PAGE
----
|Thread: Grinding tool bits|
10mm sq. HSS is OTT for most jobs on a Zyto and grinding that sized stuff on a typical hobby grinder is a tedious job.
6mm. is perfectly adequate for most work, considerably cheaper and much quicker to grind to shape.
They can be mounted in a 4-way toolpost or in a home-made holder with built-in top rake.
|Thread: Boxford model c?|
Based on my Boxford the large double pulley has a grub screw and a keyway. The 4-step pulley has only a grub screw.
Both grub-screws tend to loosen and when this happens on the 4-step pulley you could well see the movement you describe. I haven't stripped mine down in years but IIRC this grub-screw bears on a flat on the shaft, hence a small amount of loosening gives quite a lot of angular movement.
Incidentally, there are 2 types of rear drive countershaft, basically as diagram G above. They're similar to one another but the later one is more compact but gives an overall higher speed range.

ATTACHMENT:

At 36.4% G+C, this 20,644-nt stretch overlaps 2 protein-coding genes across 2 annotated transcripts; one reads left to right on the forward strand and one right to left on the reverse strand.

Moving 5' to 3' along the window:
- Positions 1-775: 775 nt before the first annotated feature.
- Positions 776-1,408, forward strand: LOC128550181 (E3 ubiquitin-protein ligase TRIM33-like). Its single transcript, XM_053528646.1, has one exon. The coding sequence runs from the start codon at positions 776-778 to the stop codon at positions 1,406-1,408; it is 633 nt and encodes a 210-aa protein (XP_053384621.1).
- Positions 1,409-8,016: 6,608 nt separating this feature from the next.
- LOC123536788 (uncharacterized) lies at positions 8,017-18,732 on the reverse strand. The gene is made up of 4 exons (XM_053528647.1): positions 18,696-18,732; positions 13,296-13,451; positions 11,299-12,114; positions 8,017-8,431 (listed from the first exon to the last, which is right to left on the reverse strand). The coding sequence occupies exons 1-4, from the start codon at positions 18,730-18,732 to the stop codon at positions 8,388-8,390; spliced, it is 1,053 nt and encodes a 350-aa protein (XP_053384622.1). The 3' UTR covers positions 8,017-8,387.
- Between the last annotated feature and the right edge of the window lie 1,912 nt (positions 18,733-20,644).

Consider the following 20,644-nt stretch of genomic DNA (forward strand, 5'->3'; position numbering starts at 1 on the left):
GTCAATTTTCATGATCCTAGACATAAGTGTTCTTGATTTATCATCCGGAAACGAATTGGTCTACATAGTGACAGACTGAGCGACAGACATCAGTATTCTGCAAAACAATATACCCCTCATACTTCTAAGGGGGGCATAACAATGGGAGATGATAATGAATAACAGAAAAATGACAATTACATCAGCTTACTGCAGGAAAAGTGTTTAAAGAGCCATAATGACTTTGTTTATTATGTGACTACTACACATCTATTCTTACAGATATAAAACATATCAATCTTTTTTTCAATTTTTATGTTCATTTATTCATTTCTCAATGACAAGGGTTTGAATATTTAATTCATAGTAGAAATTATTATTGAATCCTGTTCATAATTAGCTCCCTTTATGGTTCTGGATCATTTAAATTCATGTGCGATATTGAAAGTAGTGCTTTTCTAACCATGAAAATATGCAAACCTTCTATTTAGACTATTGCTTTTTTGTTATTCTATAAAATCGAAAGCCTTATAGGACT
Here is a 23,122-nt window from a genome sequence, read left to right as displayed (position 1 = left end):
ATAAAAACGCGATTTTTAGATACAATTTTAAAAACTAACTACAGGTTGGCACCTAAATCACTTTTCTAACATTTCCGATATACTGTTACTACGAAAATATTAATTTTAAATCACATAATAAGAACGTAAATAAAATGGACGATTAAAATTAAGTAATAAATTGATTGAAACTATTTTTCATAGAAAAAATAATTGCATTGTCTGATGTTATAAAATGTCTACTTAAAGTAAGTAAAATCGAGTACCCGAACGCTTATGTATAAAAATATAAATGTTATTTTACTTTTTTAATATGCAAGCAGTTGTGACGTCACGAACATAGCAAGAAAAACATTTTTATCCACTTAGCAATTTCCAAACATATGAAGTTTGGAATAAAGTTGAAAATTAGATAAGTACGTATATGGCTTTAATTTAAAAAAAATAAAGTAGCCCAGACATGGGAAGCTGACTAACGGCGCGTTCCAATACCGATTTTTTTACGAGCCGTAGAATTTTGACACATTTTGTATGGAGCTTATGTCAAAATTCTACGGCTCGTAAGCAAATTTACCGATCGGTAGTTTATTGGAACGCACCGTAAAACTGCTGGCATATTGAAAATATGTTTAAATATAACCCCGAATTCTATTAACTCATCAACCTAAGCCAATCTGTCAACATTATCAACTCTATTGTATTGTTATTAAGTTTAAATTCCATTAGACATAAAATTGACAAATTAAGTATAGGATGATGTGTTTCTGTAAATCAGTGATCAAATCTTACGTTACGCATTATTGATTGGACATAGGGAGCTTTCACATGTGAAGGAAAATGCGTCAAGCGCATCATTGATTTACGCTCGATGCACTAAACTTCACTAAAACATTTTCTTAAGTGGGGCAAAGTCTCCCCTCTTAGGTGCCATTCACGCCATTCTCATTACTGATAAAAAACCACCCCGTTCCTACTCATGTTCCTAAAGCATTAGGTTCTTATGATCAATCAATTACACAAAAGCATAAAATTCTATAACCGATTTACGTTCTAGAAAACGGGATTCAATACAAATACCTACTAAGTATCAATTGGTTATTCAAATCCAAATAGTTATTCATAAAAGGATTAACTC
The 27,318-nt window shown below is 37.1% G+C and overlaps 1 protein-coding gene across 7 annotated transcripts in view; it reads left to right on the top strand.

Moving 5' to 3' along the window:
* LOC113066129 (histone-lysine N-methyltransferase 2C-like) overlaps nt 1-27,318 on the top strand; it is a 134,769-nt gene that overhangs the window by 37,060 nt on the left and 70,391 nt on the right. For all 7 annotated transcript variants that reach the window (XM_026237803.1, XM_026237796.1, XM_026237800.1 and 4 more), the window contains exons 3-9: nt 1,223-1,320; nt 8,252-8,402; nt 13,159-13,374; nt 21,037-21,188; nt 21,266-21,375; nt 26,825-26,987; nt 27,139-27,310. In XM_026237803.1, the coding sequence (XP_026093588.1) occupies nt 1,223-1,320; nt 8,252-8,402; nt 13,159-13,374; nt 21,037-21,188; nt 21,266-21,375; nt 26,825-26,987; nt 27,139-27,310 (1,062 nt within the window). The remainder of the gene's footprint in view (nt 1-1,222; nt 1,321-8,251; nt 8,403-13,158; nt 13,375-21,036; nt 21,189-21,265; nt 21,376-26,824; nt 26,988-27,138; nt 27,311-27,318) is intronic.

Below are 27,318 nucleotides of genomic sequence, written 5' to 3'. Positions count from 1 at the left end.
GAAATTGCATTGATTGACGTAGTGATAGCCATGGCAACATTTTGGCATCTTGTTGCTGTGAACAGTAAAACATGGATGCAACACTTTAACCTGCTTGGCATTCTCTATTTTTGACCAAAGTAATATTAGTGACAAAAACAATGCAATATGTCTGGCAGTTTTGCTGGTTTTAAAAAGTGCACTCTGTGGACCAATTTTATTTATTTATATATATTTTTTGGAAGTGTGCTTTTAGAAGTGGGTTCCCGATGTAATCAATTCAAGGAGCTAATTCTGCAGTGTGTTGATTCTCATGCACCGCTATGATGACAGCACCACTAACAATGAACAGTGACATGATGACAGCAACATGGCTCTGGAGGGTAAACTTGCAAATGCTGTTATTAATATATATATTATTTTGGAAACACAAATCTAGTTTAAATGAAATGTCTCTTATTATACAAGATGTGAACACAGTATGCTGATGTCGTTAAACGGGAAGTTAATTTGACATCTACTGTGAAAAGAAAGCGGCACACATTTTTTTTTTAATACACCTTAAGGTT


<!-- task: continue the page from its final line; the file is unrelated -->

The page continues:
Edited By Clive Brown 1 on 30/09/2021 09:01:25
Edited By Clive Brown 1 on 30/09/2021 09:05:54
|Thread: Chatter/finish problem|
My first lathe, a Grayson had similar bearings to the Zyto, a split bush in a split housing tightened by a bolt. I think that arrangement was quite common with older, low-cost machines. There were no shims in my lathe. I understand that cracked bearing housings were not unknown if care wasn't taken.
I suspect that the OP's poor finish is largely due either to the grinding of the tool, with the small flat on the tip, or possibly, and less likely, to bearings worn badly out-of-round.
Edited By Clive Brown 1 on 29/09/2021 16:53:40
|Thread: Turning (approximating) a Domed Surface|
I made this cover recently with the hand-graver I described. Pretty much free-hand and took only a few minutes.
A bit more care perhaps if 2 identical domes were wanted.
I would do that type of turning with a hand-held graver. Mine is a length of 1/4" sq. hss mounted in a file handle. A hand-turning rest is required. Mine is usually a piece of square or rectangular BMS suitably positioned in the tool-post.
The graver is sharpened by grinding its end-face flat at about 45 deg.
Works very well on most materials.